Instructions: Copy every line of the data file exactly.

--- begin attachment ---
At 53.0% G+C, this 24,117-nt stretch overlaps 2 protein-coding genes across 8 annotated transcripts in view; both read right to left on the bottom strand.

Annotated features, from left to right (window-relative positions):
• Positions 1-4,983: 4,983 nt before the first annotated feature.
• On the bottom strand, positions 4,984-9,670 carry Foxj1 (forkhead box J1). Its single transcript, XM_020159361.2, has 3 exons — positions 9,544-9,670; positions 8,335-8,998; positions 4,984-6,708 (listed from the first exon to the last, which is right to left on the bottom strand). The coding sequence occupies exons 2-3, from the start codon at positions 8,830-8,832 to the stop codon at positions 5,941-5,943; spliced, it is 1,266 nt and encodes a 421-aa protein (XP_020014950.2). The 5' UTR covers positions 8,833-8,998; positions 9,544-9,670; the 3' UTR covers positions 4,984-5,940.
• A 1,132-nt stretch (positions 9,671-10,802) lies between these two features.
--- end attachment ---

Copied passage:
At 53.0% G+C, this 24,117-nt stretch overlaps 2 protein-coding genes across 8 annotated transcripts in view; both read right to left on the bottom strand.

Annotated features, from left to right (window-relative positions):
• Positions 1-4,983: 4,983 nt before the first annotated feature.
• On the bottom strand, positions 4,984-9,670 carry Foxj1 (forkhead box J1). Its single transcript, XM_020159361.2, has 3 exons — positions 9,544-9,670; positions 8,335-8,998; positions 4,984-6,708 (listed from the first exon to the last, which is right to left on the bottom strand). The coding sequence occupies exons 2-3, from the start codon at positions 8,830-8,832 to the stop codon at positions 5,941-5,943; spliced, it is 1,266 nt and encodes a 421-aa protein (XP_020014950.2). The 5' UTR covers positions 8,833-8,998; positions 9,544-9,670; the 3' UTR covers positions 4,984-5,940.
• A 1,132-nt stretch (positions 9,671-10,802) lies between these two features.